The World Bank (WB) has announced preferential loans worth more than US$3.8 billion from the International Development Association (IDA) for Vietnam within the next three years.
Group President Jim Yong Kim made the announcement at a news briefing
in Hanoi on July 17. Vietnam is one of the two nations to receive such
large loans from the WB’s IDA, an international financial institution
which offers concessional loans and grants to the world’s poorest
Vietnam and the global lender have agreed to conduct a joint study that will recommend policy actions to speed up economic growth in Vietnam in the coming years, putting it on the track to become a modern industrialized country within a generation.
The study would look into what Vietnam will need to change to build sustainable and inclusive growth and join the ranks of high-income countries.
It will also look at the steps Vietnam should to take to boost trade and competitiveness as well as to improve the business and investment climate to attract more foreign and domestic private investment, Kim said.
Prime Minister Nguyen Tan Dung and the WB president agreed to complete the study within one year.
With PM Dung witnessing, Kim and the central bank’s governor Nguyen Van Binh signed a loan agreement worth US$876 million for five programs and projects.
Vietnam can return to higher growth rates if it makes the bold reforms needed in the financial sector and in State-owned enterprises with greater transparency and accountability, Kim said.
Applauding the achievements made by Vietnam, he said the WB would help Vietnam effectively use public and private resources to reach its goals.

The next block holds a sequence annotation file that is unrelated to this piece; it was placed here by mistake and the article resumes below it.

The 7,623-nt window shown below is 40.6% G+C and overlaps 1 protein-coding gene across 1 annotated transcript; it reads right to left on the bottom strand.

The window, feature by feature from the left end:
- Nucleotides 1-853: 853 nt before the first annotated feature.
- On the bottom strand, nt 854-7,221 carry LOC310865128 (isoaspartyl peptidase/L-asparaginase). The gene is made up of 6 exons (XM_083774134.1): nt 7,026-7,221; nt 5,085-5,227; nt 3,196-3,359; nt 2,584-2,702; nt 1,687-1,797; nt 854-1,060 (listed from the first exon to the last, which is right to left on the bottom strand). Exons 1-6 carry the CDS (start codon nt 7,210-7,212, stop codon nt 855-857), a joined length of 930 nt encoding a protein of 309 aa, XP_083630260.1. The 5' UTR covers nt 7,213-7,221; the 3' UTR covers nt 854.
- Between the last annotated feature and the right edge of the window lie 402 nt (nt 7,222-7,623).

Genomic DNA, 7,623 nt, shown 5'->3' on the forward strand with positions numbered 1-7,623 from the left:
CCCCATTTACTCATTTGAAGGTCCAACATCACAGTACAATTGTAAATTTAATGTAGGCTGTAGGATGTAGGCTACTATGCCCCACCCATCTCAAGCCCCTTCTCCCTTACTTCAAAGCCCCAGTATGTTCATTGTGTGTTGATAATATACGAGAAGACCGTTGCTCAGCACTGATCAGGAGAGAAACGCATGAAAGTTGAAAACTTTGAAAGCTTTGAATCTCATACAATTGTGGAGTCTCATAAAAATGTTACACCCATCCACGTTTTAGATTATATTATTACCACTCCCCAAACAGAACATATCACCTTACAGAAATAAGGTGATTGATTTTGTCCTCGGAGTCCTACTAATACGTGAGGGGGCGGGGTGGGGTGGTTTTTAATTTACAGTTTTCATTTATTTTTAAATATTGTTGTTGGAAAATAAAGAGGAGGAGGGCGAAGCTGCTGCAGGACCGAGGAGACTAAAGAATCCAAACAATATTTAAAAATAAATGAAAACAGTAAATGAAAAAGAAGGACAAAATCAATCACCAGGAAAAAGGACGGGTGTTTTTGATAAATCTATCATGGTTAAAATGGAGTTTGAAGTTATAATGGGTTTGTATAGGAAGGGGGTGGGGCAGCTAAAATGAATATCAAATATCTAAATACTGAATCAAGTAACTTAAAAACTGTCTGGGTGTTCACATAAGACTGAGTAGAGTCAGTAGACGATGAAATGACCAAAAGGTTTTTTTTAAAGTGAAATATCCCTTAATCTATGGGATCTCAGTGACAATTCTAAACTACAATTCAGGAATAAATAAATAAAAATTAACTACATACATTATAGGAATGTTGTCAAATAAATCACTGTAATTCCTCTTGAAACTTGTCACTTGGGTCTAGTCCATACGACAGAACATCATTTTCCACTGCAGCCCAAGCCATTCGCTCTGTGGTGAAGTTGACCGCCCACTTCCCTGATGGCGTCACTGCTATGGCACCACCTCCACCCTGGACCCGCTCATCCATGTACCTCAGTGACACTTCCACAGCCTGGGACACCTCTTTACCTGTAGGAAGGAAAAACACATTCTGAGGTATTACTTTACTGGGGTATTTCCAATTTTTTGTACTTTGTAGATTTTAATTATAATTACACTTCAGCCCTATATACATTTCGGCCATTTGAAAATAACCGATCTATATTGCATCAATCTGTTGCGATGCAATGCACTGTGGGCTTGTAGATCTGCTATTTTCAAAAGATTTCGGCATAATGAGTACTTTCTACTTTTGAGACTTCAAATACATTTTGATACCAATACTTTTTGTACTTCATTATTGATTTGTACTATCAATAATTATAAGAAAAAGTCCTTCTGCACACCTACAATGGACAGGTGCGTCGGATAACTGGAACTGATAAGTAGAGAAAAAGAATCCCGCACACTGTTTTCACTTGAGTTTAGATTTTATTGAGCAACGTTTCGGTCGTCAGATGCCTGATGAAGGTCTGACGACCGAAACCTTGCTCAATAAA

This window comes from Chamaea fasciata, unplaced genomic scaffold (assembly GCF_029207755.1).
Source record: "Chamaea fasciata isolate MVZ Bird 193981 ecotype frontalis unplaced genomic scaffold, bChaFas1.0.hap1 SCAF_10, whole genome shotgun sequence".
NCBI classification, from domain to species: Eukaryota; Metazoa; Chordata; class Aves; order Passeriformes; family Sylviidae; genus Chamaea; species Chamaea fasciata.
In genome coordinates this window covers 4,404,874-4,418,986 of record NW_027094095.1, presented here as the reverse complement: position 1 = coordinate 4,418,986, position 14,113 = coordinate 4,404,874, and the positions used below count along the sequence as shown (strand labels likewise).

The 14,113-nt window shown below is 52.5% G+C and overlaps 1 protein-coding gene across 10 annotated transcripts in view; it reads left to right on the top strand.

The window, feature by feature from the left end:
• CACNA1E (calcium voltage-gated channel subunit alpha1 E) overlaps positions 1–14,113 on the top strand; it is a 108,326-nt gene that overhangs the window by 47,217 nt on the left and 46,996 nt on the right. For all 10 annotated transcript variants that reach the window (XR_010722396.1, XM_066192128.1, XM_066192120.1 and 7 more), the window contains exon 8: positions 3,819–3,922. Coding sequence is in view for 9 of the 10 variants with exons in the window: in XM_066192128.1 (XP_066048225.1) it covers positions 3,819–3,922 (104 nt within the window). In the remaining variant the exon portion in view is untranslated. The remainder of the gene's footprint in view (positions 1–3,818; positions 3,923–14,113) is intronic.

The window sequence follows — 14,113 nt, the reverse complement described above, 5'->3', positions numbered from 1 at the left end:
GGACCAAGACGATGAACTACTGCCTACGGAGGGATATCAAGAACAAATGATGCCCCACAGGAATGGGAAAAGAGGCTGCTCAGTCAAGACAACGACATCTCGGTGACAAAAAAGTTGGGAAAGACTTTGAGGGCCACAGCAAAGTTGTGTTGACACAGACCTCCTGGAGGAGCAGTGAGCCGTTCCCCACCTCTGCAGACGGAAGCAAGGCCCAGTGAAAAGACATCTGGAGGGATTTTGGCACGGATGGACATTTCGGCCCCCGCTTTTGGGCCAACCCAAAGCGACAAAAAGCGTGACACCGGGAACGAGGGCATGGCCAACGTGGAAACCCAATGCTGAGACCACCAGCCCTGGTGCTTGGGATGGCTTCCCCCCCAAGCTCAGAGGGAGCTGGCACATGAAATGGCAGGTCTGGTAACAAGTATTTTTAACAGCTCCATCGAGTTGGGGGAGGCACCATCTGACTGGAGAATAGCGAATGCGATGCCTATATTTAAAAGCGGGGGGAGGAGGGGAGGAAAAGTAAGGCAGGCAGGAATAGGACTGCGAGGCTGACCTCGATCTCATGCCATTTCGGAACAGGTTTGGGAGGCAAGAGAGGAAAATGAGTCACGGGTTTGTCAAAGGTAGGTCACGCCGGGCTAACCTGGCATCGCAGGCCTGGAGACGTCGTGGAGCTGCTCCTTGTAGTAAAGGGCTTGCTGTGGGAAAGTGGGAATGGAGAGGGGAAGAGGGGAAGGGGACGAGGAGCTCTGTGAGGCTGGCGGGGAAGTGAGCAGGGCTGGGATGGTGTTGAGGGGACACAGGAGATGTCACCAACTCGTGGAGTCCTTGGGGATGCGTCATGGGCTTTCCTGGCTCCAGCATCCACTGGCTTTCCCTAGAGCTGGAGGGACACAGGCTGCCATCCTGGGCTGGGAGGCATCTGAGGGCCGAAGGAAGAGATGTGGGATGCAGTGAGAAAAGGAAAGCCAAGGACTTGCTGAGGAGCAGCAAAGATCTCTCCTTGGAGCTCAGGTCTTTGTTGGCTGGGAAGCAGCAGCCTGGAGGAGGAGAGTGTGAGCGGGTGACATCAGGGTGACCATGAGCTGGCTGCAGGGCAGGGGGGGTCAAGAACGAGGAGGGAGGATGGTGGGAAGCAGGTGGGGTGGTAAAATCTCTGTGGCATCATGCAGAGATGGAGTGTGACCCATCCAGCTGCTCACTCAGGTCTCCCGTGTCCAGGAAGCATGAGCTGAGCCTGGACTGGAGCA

Besides, the WB hopes to cooperate with other development partners of Vietnam such as the Japan International Cooperation Agency (JICA) to guarantee that the assistance will be monitored effectively.
The WB also expects to strengthen cooperation with Vietnam in the restructuring of State businesses, implementation of the public-private partnership, climate change adaptation, new energy, health services and social security.
PM Dung thanked the WB for its financial support, saying the Vietnamese Government will use the WB’s loans for the nation’s sustainable development.
Dung also approved cooperation proposals by the WB president and suggested the lending institution to enable Vietnam to gain access to its other capital resources.
Dung proposed the WB assist Vietnam in reducing poverty among ethnic minority groups, developing forests as coastal breakwaters, upgrading fishing boats, easing overloads at hospitals, improving people’s lives and fulfilling the Millennium Goal on poverty reduction.
Earlier, during a meeting with State President Truong Tan Sang, Kim said Vietnam has opportunities to become an industrialized country and the WB was keen to cooperate with Vietnam to work out a comprehensive and effective development strategy.
As one of the countries most vulnerable to climate change, Vietnam is carrying out a number of programs and projects on disaster prevention, environmental protection and clean energy. Therefore, Vietnam wants to boost fruitful cooperation with the WB to achieve the best results, Sang said.
Early this month, the WB approved two credit packages worth US$270 million for Vietnam to improve its electricity industry and enhance capacity to cope with climate change.
Of these, US$200 million will be used to support the third reformed electricity policy. It includes the operation of a competitive production electricity market to promote a transparent electricity pricing system.
The US$70-million credit package will help Vietnamese government strengthen its climate change resistance and low-carbon growth.
In June, the WB announced to provide US$2 billion for 30 cities in Vietnam to carry out urban development and management, institution and infrastructure construction projects.
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